Analytical Technologies Singapore

LIF imaging is a molecule specific visualization method with high spatial and temporal resolution. If the fluid itself contains no LIF-active species (like N2, CH4 or water), flow seeding with fluorescent markers (tracers) is used for scalar flow field imaging (Tracer-LIF).Laser imaging applications in fluid dynamics are numerous and cover high resolution imaging in microfluidics to large scale flow visualization in wind tunnels, fluid mixing and thermometry as well as the validation of CFD models.

For scalar laser imaging in fluids, Laser Induced Fluorescence (LIF) is the very sensitive, versatile and practical measurement technique featuring high signal levels and spectral selectivity. This technique is used across multiple LaVision’s imaging systems (i.e. FlameMaster (system measuring flames), FluidMaster (system measuring fluid).

LIF Principle LIF is a two step process: absorption of a laser photon followed by emission of a fluorescence photon from the excited state. For absorption the laser wavelength λL must match an allowed energy transition of the LIF-active molecule (atom).

​Only a fraction ΦLIF of these excited molecules fluoresces, the rest relaxes without light emission. An optical filter selects the usually red-shifted fluorescence light at the emission wavelength λLIF. Only the fraction η of all emitted LIF-photons is detected and converted to the camera signal SF.


A laser beam is formed to a light sheet (or volume) and intersects the fluid area of interest, e.g. in flames, sprays or thermal flows. The resulting fluorescence light from excited molecules in the light sheet is imaged through a selective filter onto a time-gated digital camera. For pulsed UV LIF applications usually an image intensifier amplifies the LIF signal. The conversion of LIF images into meaningful concentration or temperature fields is based on calibration measurements.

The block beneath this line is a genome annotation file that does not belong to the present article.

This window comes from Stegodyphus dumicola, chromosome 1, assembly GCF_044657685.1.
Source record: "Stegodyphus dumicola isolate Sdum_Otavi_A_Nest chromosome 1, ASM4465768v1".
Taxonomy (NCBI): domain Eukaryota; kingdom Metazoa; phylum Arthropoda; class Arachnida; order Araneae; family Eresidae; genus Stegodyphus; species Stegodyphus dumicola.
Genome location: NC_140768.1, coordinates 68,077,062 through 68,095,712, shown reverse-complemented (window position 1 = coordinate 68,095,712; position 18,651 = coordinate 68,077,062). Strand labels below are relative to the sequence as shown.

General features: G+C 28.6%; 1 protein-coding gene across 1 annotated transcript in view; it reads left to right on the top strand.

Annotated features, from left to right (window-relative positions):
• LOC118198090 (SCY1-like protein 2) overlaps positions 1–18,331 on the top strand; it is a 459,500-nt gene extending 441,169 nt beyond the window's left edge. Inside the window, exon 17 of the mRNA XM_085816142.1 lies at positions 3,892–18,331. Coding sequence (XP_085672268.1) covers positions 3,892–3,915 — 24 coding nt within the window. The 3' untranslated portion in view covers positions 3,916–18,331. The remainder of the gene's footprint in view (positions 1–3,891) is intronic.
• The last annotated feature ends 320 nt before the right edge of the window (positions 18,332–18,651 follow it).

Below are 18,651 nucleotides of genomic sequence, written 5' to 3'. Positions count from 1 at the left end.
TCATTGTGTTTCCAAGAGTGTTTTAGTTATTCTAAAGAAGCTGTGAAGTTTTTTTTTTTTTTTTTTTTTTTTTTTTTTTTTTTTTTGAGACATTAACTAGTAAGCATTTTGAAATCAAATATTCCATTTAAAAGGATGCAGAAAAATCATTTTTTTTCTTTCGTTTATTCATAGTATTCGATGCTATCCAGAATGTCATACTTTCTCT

LIF imaging monitors in-situ the process of fluid mixing on micro and macro scales with high spatio-temporal resolution. 1-color LIF imaging as well as 2-color LIF ratio imaging are applied in LaVision’s FluidMaster systems for scalar flow imaging.

​For scalar flow imaging the ratiometric 2-color LIF method is best practice, because its LIF signal ratio is independent of local laser energy and tracer concentration variations and laser beam absorption effects, thus leaving the LIF signal ratio only dependent of the measured flow parameter.


For time-resolved imaging the image frame rate has to exceed the time scales present in the flow and has to be increased accordingly for time-correlated measurements.

The turbulent flow field of a liquid jet is 3D in nature and requires for a complete understanding a 3D imaging approach, for time-resolved measurements a 4D imaging technique
Tomographic (Tomo-) PIV using tomographic reconstruction for particle localization in 3D space is the most advanced and fieldproven technique for 3D flow field imaging today as well as its highspeed imaging version for 4D flow motion analysis.